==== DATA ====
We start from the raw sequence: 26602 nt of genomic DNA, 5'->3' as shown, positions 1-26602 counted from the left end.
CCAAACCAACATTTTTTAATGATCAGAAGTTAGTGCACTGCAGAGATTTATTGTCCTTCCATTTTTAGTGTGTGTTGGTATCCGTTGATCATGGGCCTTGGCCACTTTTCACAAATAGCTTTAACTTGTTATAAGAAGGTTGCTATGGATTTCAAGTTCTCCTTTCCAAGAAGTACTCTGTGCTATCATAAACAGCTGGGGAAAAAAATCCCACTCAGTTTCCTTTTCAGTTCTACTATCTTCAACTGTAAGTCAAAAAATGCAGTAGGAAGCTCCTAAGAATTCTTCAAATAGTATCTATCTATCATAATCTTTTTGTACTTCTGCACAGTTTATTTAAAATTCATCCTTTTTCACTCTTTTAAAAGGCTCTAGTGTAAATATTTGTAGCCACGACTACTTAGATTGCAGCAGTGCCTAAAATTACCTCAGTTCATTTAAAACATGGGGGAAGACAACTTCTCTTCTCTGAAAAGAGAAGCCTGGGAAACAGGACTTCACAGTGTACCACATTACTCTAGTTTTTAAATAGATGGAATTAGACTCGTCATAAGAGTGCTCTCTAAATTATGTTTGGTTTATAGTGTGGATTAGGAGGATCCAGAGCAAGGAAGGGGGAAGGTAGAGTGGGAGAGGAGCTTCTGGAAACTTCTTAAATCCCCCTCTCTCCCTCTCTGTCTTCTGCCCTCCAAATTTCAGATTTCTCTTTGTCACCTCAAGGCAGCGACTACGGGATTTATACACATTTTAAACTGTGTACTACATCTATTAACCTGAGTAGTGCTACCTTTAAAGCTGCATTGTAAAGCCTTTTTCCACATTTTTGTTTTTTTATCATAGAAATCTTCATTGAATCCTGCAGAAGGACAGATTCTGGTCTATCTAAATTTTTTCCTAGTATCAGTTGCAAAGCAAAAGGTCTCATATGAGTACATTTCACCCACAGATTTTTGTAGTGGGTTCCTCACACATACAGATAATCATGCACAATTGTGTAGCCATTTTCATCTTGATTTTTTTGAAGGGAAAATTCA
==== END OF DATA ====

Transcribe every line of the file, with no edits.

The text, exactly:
We start from the raw sequence: 26602 nt of genomic DNA, 5'->3' as shown, positions 1-26602 counted from the left end.
CCAAACCAACATTTTTTAATGATCAGAAGTTAGTGCACTGCAGAGATTTATTGTCCTTCCATTTTTAGTGTGTGTTGGTATCCGTTGATCATGGGCCTTGGCCACTTTTCACAAATAGCTTTAACTTGTTATAAGAAGGTTGCTATGGATTTCAAGTTCTCCTTTCCAAGAAGTACTCTGTGCTATCATAAACAGCTGGGGAAAAAAATCCCACTCAGTTTCCTTTTCAGTTCTACTATCTTCAACTGTAAGTCAAAAAATGCAGTAGGAAGCTCCTAAGAATTCTTCAAATAGTATCTATCTATCATAATCTTTTTGTACTTCTGCACAGTTTATTTAAAATTCATCCTTTTTCACTCTTTTAAAAGGCTCTAGTGTAAATATTTGTAGCCACGACTACTTAGATTGCAGCAGTGCCTAAAATTACCTCAGTTCATTTAAAACATGGGGGAAGACAACTTCTCTTCTCTGAAAAGAGAAGCCTGGGAAACAGGACTTCACAGTGTACCACATTACTCTAGTTTTTAAATAGATGGAATTAGACTCGTCATAAGAGTGCTCTCTAAATTATGTTTGGTTTATAGTGTGGATTAGGAGGATCCAGAGCAAGGAAGGGGGAAGGTAGAGTGGGAGAGGAGCTTCTGGAAACTTCTTAAATCCCCCTCTCTCCCTCTCTGTCTTCTGCCCTCCAAATTTCAGATTTCTCTTTGTCACCTCAAGGCAGCGACTACGGGATTTATACACATTTTAAACTGTGTACTACATCTATTAACCTGAGTAGTGCTACCTTTAAAGCTGCATTGTAAAGCCTTTTTCCACATTTTTGTTTTTTTATCATAGAAATCTTCATTGAATCCTGCAGAAGGACAGATTCTGGTCTATCTAAATTTTTTCCTAGTATCAGTTGCAAAGCAAAAGGTCTCATATGAGTACATTTCACCCACAGATTTTTGTAGTGGGTTCCTCACACATACAGATAATCATGCACAATTGTGTAGCCATTTTCATCTTGATTTTTTTGAAGGGAAAATTCA